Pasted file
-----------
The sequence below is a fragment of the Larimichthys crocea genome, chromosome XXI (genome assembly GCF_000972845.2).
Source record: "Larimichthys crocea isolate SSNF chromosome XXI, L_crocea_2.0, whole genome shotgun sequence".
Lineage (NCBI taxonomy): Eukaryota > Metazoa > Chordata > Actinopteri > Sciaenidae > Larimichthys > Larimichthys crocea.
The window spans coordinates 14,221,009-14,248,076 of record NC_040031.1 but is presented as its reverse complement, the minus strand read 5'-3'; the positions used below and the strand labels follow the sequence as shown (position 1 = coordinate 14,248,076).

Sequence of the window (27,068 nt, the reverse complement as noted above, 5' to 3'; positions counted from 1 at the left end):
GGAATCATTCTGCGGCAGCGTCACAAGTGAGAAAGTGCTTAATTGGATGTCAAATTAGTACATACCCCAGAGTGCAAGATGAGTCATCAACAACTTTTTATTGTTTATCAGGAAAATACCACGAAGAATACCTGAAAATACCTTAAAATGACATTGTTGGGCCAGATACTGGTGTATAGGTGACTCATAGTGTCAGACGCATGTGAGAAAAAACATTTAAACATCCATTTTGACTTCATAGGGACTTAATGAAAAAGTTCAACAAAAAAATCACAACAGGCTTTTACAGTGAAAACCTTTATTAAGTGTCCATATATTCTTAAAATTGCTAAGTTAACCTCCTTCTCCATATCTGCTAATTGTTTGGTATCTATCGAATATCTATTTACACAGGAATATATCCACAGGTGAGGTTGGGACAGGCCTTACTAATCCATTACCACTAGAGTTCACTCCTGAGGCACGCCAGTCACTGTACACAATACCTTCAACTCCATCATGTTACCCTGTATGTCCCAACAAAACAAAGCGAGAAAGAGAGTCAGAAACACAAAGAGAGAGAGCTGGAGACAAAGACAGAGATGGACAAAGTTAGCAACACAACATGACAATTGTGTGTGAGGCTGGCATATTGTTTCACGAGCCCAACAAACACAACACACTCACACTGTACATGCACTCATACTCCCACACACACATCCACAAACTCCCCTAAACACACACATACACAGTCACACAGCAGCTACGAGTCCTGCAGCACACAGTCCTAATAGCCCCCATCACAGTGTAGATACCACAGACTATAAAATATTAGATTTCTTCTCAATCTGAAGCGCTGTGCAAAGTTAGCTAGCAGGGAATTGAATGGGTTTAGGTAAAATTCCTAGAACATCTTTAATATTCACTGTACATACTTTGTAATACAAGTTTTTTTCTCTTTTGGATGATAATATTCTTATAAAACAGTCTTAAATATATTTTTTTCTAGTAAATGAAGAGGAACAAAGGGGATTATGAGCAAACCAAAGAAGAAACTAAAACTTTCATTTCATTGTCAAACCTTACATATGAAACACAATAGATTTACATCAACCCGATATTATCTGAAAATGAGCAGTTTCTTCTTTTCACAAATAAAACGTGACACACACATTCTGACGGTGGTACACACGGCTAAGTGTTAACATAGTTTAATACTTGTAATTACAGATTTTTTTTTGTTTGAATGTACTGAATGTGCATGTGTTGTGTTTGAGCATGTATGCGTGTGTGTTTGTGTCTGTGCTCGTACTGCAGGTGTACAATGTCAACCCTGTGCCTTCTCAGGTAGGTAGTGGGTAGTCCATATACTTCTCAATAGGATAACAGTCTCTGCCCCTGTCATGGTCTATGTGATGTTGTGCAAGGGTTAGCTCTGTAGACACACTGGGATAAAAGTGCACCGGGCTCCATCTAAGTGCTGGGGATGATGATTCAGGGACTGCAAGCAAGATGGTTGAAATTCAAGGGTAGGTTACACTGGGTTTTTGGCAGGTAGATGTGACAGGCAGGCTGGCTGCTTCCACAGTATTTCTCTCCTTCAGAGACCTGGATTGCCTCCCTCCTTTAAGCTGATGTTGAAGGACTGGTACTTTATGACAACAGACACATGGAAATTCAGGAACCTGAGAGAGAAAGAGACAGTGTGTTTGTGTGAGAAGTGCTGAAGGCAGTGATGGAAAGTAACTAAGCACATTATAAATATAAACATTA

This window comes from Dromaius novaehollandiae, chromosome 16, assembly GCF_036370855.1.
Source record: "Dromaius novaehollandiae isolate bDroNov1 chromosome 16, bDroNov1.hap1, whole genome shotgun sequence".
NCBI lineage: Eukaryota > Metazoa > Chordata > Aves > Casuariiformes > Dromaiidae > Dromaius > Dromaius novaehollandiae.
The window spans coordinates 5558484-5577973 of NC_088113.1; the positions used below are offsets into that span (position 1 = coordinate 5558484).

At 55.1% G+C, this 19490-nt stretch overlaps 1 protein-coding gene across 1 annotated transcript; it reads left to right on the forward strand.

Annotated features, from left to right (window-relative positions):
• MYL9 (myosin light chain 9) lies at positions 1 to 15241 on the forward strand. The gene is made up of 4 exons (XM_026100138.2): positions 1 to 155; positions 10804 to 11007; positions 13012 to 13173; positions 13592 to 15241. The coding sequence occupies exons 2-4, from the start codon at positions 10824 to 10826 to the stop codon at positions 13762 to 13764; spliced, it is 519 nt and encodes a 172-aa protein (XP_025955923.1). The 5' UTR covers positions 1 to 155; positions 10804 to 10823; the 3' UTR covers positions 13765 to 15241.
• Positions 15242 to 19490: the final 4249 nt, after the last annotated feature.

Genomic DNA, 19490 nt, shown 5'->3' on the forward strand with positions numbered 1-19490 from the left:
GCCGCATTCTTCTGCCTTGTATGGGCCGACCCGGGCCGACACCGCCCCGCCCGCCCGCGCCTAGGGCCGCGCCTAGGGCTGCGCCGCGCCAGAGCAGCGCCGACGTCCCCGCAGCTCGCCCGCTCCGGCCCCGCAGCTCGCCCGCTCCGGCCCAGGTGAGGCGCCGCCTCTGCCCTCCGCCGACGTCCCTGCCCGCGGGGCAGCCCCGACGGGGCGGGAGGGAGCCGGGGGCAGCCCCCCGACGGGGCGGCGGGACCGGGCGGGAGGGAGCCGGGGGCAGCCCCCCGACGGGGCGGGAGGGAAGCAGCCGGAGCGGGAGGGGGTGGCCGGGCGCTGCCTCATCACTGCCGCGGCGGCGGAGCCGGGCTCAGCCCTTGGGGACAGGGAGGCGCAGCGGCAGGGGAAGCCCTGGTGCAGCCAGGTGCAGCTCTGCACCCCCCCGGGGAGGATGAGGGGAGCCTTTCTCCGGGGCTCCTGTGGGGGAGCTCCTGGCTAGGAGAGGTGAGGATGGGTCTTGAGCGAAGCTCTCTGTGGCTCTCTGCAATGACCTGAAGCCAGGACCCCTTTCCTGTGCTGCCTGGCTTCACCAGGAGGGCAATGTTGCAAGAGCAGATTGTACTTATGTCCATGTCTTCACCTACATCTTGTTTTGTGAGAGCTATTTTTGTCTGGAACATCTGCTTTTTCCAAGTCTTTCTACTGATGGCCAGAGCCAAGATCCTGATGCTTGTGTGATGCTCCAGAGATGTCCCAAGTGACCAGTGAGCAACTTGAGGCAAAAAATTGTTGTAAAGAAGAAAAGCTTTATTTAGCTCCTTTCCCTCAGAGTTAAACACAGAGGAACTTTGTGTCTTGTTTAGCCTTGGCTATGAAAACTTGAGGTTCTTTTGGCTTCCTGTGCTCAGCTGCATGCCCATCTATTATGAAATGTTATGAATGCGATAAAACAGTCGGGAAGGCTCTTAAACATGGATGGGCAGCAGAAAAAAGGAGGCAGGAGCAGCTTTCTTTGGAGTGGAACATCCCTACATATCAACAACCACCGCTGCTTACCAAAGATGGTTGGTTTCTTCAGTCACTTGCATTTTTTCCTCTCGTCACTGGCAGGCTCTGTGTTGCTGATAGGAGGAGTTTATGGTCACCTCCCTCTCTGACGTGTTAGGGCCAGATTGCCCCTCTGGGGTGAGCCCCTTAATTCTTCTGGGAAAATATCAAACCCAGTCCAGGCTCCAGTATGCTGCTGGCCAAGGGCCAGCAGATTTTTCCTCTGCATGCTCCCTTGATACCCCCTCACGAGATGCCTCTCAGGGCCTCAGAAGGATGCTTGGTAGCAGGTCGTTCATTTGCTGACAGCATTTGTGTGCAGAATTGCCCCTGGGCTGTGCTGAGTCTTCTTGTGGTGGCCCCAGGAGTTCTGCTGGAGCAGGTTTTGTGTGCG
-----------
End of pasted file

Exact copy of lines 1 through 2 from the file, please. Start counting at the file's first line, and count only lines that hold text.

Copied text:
The sequence below is a fragment of the Larimichthys crocea genome, chromosome XXI (genome assembly GCF_000972845.2).
Source record: "Larimichthys crocea isolate SSNF chromosome XXI, L_crocea_2.0, whole genome shotgun sequence".